Week 8

Gah. My internet bumped and I lost my entire post. This is unfortunate.

QR codes! Sigh. I don’t like QR codes. I had this long, eloquent explanation as to why, but summed up below:

1. clunky, and takes up space in a design/poster

2. not universally well known

3. unusable by people without smart phones

4. unusable by people with smart phones who don’t know what to do

Effectively, I feel that this form of “offline hyperlink,” as the reading called it, takes up space on a poster that is completely unusable by parts of the audience targeted.

In the era where I can easily just ask siri to take me to a webpage. or use my upcoming google glasses to just immediately identify the information needed, I don’t see the purpose, I guess. It seems like the HD DVD, when BluRay comes out a week later, a technology left in time.

The second reading, here, goes into more detail on how the cell phone is changing the way we look at the world and at marketing, specifically related to healthcare. I read an article on Wired a while ago about how there’s an X play contest to make a “tricorder,” the Star Trek device that can diagnose without anything invasive, and is the size of a cell phone.

I think that the way we do marketing will sooner look like Minority Report or I, Robot, instead of Mad Men.


Do you think that you could trust a doctor who came in and just took a picture of you with a smart phone to diagnose?

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6 Responses to Week 8

  1. alanyskpl says:

    HAHA! You’re question at the was very amusing. This actually happened to me when I went with my mom to see a dentist. They wanted to do a before and after picture of her teeth and the guy actually did bring out an iPhone to take the picture. He said its amazing what great quality these phones had! I was astonished because you can’t even see the inside of her mouth cause you obviously can’t shove the phone into my mom’s mouth…And you stated a different argument for QR codes that I hadn’t thought of. It is very true the audience you would be able to reach with QR code is very specific and rather small. I think in the future it could be developed better though, with each generation growing more towards smartphones.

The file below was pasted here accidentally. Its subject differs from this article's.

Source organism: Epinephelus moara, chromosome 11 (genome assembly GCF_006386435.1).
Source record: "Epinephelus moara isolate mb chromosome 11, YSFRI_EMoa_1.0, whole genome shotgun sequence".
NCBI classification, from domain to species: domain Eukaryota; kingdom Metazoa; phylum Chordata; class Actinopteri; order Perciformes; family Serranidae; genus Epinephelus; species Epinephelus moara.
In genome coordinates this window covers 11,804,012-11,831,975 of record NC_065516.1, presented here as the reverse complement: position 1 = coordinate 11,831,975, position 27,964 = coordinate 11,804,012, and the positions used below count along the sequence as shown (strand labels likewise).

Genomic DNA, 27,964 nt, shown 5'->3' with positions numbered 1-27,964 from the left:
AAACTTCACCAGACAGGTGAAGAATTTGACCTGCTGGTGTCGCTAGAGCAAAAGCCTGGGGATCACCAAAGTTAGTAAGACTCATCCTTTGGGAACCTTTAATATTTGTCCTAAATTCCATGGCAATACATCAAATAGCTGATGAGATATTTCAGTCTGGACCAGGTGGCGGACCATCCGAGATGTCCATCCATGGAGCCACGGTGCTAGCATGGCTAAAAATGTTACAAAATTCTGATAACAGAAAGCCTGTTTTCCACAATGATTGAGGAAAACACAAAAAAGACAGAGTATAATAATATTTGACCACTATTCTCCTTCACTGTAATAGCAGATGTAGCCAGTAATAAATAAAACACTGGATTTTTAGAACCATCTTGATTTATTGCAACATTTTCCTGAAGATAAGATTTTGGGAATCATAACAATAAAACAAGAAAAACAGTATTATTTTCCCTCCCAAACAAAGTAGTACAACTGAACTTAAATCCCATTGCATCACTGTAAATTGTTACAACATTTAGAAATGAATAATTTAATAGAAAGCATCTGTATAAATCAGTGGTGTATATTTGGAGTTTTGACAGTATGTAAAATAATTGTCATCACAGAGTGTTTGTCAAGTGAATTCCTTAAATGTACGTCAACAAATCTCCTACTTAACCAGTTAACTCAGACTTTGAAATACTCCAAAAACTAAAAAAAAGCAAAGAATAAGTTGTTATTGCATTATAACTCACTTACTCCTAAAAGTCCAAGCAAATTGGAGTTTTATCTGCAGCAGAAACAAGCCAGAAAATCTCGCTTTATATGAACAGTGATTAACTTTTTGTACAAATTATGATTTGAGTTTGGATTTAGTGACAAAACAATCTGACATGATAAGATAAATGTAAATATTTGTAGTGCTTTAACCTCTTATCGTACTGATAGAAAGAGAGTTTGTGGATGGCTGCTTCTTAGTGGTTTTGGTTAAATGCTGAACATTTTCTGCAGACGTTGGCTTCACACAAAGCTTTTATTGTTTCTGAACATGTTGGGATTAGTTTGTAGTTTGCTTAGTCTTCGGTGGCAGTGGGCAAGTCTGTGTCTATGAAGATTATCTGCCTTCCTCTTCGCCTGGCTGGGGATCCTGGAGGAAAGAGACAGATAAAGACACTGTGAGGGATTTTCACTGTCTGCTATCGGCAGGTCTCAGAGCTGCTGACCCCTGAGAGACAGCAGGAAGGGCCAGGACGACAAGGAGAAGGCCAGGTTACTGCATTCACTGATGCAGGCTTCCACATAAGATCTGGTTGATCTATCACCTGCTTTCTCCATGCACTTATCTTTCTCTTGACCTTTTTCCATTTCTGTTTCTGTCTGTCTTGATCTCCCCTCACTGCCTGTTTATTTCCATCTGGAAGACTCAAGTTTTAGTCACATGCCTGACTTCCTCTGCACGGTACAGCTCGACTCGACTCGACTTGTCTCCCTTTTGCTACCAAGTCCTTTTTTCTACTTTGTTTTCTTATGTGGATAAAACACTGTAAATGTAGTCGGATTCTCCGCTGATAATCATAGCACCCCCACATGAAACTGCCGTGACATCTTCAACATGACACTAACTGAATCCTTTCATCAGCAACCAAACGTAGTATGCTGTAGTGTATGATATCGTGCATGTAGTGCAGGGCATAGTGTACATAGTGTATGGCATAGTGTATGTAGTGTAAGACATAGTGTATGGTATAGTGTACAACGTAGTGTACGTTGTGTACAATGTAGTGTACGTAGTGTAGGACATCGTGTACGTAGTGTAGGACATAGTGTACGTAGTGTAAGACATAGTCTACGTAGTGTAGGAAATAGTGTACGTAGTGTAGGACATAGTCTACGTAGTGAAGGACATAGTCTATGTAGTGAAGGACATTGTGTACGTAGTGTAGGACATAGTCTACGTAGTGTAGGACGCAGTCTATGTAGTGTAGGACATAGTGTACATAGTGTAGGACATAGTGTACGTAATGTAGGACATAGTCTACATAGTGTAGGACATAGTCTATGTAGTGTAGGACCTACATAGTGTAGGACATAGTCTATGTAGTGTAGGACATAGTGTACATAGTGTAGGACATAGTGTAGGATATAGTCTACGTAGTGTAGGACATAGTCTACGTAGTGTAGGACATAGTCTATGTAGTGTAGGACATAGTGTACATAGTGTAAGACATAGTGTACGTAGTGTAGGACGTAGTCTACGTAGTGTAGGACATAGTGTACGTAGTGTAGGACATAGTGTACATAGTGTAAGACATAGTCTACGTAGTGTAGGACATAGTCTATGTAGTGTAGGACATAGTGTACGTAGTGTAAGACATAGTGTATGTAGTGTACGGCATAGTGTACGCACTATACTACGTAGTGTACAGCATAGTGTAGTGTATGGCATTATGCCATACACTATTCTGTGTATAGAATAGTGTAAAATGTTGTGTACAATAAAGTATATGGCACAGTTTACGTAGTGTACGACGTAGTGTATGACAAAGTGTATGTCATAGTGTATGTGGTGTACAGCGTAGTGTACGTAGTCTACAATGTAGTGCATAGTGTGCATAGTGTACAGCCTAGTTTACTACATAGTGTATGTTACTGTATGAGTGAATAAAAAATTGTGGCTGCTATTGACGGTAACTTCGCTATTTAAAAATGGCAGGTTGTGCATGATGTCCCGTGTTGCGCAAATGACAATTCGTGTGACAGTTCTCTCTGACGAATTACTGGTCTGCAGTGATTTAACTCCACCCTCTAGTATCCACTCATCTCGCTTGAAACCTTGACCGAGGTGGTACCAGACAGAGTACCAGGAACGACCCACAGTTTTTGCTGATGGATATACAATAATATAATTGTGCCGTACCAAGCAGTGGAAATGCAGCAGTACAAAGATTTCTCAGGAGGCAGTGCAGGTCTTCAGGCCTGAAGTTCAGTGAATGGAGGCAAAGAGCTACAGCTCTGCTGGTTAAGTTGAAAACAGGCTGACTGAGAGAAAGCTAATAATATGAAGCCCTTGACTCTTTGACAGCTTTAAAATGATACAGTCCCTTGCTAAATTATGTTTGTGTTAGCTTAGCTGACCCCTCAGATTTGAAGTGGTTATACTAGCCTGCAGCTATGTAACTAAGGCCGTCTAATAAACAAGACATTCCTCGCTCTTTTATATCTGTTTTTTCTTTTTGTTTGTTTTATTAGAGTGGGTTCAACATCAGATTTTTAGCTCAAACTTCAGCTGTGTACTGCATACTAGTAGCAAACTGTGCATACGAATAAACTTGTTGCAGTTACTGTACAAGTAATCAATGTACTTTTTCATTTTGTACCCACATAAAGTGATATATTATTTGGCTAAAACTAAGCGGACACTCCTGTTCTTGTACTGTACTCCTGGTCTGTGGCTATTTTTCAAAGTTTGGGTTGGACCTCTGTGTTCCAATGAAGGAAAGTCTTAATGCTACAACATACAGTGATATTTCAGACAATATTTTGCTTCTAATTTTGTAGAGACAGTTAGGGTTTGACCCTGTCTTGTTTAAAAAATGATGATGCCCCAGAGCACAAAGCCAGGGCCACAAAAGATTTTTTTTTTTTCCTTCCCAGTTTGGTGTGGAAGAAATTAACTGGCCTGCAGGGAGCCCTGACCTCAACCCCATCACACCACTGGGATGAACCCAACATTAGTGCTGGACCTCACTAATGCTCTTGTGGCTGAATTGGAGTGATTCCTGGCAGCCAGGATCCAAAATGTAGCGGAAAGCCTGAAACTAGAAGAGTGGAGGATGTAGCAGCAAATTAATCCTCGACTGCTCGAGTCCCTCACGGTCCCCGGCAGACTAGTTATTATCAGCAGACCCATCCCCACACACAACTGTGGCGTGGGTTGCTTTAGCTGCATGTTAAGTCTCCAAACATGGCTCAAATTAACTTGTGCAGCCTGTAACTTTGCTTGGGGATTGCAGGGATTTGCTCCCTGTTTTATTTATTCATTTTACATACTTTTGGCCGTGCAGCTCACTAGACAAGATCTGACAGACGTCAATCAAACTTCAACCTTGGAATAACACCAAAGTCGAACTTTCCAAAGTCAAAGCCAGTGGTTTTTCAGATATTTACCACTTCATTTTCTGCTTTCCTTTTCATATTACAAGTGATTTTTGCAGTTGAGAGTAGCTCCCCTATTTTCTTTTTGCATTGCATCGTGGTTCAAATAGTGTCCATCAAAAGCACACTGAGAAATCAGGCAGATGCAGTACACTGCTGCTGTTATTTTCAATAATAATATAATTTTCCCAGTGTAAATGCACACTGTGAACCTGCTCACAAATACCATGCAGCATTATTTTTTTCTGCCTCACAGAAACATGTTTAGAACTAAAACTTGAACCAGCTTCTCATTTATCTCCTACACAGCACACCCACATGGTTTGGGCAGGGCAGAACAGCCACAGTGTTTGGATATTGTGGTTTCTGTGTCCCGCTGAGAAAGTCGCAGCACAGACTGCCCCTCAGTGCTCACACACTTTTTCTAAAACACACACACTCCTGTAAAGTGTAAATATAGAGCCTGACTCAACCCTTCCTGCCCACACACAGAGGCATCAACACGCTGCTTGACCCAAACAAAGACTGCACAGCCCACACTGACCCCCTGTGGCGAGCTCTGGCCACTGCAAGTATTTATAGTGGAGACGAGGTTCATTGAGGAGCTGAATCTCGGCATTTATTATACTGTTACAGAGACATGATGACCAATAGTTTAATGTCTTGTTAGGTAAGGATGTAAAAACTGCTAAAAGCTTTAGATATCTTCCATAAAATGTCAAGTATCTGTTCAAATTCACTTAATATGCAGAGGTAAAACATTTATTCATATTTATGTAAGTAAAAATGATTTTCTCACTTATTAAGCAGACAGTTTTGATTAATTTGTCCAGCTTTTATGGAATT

2. If QR codes were more attractive, would you use them? (I think they are ugly, and am turned off by them.) If there was a cute little cartoon animal at the bottom of a poster that you could scan, would you be more likely to do that?

  3. Naseem F says:

    Some QR codes do have design elements–but I don’t know that they really change it that drastically. It’s still going to be a box with squiggly lines. I actually, like QR codes although I don’t use them much. This is because I don’t know whether my phone (Samsung Galaxy S) supports it and more importantly, here in Lebanon, I’m not seeing QR codes much. However, like I mentioned in class, I was at a Gap in Florida last year and my sister’s Blackberry was able to scan the QR code in the fitting room and I received a discount on my purchase. If QR codes make my life easier or if I can save a few bucks, I’m alright with the ugly box 🙂

  4. Emily Davis says:

    I’ve really used QR codes personally, but it seems to stem from laziness. Why would I scan something when I can just type it into google directly?

    And no, I don’t think I’d feel so hot about a doctor taking pictures of me to diagnose. Not exactly trustworthy there. Although, like Linda, my dentist did take pictures of my teeth to track any changes. That I am okay with, even if it did make for some reaaally awkward photos of me.

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